He Made a Difference

Dean Massey, the founder of Horses Help Heroes, praising his horse, Hannah, in 2016. (Photo by Kristina Truluck)

I lost a Marine Corps veteran and friend to suicide in August. Dean Massey founded and ran a non-profit, Horses Help Heroes, to help military, veterans, and their families. My husband and I had the privilege of assisting this organization through the use of our horses, support at events, and participation in fundraisers.

As one of his Horses Help Heroes assistants said, “Dean was so busy helping others that he forgot to take care of himself.”

Dean’s sudden death shocked those who knew him. I personally wondered, “What did I miss?” And this is the same question I asked myself after my first cousin took his life. And after my stepbrother took his life.

A shocking statistic is that in 2019, an average of 20 veteran and active duty servicemembers have committed suicide every day. In case this may help just one person, here are the warning signs according to the Department of Veterans Affairs:

What are signs that someone may be considering suicide?

Many Veterans don’t show any signs of an urge to harm themselves before doing so. But some may show signs of depression, anxiety, low self-esteem, or hopelessness, like:

  • Seeming sad, depressed, anxious, or agitated most of the time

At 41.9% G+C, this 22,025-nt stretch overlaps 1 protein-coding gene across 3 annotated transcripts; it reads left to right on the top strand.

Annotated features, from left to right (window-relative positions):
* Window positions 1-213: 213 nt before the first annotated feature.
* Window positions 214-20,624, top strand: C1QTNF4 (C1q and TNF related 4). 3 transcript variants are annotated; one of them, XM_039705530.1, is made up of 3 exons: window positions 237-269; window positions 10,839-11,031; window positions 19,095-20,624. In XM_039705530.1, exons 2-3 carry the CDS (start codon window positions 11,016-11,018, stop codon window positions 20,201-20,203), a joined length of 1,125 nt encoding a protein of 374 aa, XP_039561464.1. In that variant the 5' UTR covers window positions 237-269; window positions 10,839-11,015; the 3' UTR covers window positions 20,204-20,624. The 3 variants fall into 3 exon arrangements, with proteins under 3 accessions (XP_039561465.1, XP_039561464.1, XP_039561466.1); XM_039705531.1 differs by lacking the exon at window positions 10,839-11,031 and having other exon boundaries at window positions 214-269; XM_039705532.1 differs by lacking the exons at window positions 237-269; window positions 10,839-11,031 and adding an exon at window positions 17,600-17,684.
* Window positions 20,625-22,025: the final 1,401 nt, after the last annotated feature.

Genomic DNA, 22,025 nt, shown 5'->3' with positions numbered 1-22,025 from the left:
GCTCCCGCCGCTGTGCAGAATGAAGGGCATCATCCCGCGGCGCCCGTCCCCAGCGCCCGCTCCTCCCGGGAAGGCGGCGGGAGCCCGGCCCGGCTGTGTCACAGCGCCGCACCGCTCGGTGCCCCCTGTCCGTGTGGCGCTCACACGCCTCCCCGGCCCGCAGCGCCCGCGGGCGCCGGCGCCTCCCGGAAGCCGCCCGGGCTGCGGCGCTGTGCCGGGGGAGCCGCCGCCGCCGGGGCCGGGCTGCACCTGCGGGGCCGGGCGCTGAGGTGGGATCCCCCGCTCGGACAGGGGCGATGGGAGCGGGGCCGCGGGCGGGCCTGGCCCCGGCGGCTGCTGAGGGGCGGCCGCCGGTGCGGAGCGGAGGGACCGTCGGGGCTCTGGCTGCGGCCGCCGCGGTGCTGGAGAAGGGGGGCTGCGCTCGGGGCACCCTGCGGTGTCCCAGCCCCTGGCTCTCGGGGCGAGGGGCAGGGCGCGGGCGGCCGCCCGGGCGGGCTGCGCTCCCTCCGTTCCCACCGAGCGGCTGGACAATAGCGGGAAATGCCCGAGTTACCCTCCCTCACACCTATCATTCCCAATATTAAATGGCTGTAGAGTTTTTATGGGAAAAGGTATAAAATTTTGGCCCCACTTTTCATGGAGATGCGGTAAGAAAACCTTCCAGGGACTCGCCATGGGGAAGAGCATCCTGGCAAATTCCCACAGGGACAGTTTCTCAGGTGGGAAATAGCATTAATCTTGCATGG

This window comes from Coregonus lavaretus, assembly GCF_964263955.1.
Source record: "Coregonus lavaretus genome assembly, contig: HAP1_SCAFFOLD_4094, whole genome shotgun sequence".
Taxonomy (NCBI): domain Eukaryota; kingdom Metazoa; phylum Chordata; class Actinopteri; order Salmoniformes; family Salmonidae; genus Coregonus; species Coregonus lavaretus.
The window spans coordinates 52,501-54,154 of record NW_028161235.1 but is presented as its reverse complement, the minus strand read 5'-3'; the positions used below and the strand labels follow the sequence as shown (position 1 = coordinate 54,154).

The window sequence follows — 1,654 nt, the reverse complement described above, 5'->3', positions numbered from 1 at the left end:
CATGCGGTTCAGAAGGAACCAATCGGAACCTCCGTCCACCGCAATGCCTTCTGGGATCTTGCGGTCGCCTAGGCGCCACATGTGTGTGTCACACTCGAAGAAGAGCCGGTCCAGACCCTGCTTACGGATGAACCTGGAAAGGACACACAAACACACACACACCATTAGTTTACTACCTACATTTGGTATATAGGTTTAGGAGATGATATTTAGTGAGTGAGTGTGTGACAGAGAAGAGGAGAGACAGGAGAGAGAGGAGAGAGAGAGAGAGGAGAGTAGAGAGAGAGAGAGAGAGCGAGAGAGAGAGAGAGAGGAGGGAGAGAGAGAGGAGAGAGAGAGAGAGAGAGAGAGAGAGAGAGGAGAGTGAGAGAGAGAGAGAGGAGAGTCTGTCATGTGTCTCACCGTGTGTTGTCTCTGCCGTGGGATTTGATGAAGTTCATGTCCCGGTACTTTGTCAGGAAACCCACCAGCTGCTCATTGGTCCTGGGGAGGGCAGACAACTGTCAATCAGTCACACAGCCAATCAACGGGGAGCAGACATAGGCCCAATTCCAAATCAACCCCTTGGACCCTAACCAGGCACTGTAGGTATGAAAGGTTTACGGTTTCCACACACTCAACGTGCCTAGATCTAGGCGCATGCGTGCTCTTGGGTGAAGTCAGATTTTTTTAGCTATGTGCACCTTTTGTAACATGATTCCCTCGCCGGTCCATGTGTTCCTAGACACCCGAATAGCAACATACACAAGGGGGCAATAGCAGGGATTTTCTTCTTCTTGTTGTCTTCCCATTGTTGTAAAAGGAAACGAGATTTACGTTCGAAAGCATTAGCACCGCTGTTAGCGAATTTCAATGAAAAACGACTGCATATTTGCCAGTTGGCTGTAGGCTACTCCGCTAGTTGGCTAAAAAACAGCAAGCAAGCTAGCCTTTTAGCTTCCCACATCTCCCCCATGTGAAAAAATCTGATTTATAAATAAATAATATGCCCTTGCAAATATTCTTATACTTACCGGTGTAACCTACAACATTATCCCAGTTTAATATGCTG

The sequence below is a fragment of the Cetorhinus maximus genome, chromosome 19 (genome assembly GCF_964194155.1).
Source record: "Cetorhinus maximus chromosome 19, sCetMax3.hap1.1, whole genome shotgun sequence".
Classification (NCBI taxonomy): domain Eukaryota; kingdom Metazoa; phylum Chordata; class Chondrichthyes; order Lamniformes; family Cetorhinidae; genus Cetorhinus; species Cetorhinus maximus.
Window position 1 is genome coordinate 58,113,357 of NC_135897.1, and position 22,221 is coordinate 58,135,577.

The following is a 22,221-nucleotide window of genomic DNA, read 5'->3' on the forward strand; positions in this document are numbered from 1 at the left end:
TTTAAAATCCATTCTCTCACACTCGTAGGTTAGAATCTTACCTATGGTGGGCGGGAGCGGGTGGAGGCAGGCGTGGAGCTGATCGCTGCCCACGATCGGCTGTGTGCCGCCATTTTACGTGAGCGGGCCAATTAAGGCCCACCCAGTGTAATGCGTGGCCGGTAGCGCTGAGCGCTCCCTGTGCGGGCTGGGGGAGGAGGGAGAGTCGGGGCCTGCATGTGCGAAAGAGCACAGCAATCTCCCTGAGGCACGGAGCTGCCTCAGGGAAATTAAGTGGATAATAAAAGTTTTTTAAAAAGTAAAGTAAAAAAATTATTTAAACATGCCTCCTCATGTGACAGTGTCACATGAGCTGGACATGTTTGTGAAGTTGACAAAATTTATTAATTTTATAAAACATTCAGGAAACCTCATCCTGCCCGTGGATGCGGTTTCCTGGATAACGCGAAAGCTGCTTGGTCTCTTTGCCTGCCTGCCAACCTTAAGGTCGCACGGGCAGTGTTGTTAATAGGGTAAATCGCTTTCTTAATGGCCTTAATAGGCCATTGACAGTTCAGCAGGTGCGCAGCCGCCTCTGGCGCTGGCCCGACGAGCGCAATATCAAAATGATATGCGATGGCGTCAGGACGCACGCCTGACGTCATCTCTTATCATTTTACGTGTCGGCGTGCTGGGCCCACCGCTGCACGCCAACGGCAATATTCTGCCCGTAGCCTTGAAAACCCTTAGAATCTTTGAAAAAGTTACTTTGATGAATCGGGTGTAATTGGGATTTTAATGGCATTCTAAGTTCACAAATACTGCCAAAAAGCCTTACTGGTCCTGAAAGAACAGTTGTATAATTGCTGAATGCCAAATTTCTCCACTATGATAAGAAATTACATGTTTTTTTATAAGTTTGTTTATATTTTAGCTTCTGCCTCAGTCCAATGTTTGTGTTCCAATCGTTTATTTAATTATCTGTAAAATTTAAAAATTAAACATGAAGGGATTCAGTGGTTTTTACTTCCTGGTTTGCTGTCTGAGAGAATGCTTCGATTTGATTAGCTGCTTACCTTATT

• Sleeping either all the time or not much at all
  • Not caring about what they look like or what happens to them
  • Pulling away from friends, family, and society
  • Losing interest in hobbies, work, school, or other things they used to care about
  • Expressing feelings of excessive guilt or shame, failure, lack of purpose in life, or being trapped

They may also change the way they act, and start to:

  • Perform poorly at work or school
  • Act violently or take risks (like driving fast or running red lights)
  • Do things to prepare for a suicide (like giving away special personal items, making a will, or seeking access to guns or pills)

Get the full list of signs that someone may be considering suicide

If you are a Veteran or you know a Veteran who is showing any of these signs, call the Veterans Crisis Line at 1-800-273-8255 and Press 1, chat online at VeteransCrisisLine.net, or text to 838255 today.

There are many remembering you, Dean, and the purposeful life you lived serving others. May you rest in peace and know you made a difference.

Returning Freedom to Those Who Fought for Ours

In honor of the final day of Veterans Month, I share a story I wrote that appeared in the Inside the Gate magazine last month.

Veteran patients from Walter Reed Medical Center didn’t know horses would help them. Gold Star Mothers didn’t realize how equine relationships would evolve. And military families weren’t aware of local horse facilities and the joy they would bring their children. Horses Help Heroes marched in and made a difference. [Read more…]

Brave HEART – Horses Helping Military

BraveHEART_CoverI recently had the opportunity to work with the Brave HEART program on several writing projects. Brave HEART (Heroes Equine Adventure & Riding Therapy) “provides an environment where Veterans, military members, and their families come together to facilitate healing and strengthen relationships through equine interaction and outdoor activities.” A 501(c)(3) charitable organization, the Brave HEART program supports those who have served, or still serve, at the peaceful Larkspur Lane Farm setting in Hagerstown, Maryland.